With vast experience of WordPress development, Tom Harrigan has become one of the most sought-after WordPress developers. He regards his time at WooThemes as the best. Currently, he is working as WordPress Developer at Alley Interactive. He is also cofounder of Rootbuzz. With some of the most useful plugins and themes credited to his name, he plans to continue contributing towards the core WordPress development.
In this interview, he shares his experience of being involved in the WordPress 4.1 release. Oh yeah, he is a huge soccer fan too!
Cloudways: You have a lot of experience in programming. How did it feel, when you developed your first program? How did you find WordPress? Tell us about any interesting project that you were involved in.
Tom Harrigan: My first real experience was writing software program that shoots X-rays at people. I was hired as an internee software engineer at a medical imaging company. To be honest, I felt incompetent in the beginning. It was my first time working in a team, writing shippable software program that would be used in situations where failure and bugs are unacceptable. I grew a lot, working with a team that I could look up to and learn from that Summer.
During my college days, I co-founded a startup with my friend Jim, with an aim to build whitelabel Stack Overflow style Q&A communities. We were bootstrapped and did consulting work besides that startup.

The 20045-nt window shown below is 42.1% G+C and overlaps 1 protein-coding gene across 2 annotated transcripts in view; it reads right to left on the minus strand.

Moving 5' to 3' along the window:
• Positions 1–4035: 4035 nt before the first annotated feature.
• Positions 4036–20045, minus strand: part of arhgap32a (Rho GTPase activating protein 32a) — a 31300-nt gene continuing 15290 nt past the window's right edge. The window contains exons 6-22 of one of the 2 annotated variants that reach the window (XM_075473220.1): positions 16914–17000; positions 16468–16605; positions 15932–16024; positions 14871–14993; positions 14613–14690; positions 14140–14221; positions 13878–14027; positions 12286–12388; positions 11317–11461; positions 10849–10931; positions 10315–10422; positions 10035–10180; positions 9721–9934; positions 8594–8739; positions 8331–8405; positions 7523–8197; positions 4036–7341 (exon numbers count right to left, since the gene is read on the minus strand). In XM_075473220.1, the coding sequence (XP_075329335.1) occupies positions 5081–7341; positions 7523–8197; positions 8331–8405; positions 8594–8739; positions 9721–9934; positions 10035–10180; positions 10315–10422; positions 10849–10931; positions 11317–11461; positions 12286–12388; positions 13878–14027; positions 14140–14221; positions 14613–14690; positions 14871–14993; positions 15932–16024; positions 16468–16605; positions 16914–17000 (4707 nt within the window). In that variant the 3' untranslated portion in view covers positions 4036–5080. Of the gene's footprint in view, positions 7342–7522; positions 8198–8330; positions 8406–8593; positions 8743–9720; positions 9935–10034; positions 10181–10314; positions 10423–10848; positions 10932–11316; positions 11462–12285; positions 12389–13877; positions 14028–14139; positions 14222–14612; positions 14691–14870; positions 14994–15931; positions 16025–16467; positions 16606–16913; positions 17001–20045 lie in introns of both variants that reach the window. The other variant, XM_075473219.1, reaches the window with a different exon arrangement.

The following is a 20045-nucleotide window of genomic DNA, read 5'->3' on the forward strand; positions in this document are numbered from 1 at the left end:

A client wrote a book on WordPress and asked, if I could take on work generated from the book. She gave me her subscription to WooThemes. I started using their products for my projects. That’s when I started getting serious about WordPress. Since then, I’ve worked on sites ranging from small businesses up to big media sites like Nerve, New York Times Journeys, Vogue.
Cloudways: You have worked with WooThemes, one of the most famous WordPress agencies. What projects you were handling with them? How was the experience working with the team there?
Tom Harrigan: Working at WooThemes was amazing. I love their products and they were doing great things in the space. When a friend told me that they had an opening for a Support Ninja, I applied immediately. We were about 30 at the time. As they’re based in South Africa, I worked remotely out of the co-working space I already had for my startup in Manhattan. I used to travel to Cape Town and Amsterdam, and started attending and speaking at a bunch of WordCamps around that time as well.
Every person I worked with was brilliant, and we all learned a lot by working with each other in a team. As a Support Ninja, I was mostly helping the customers with their questions and answering support tickets.
Matty Cohen wrote the WooSlider plugin. I used to dabble with it in my free time and make extensions for it. Eventually, I led the development on WooSlider 2.0, which introduced some cool integrations with video APIs, like Youtube and Vimeo. Apart from just easy loading images, it easy loads the videos as well. I thought that was a super neat bit of functionality.
Cloudways: What made you leave WooThemes and join a dating startup in Brooklyn? What are your responsibilities with them?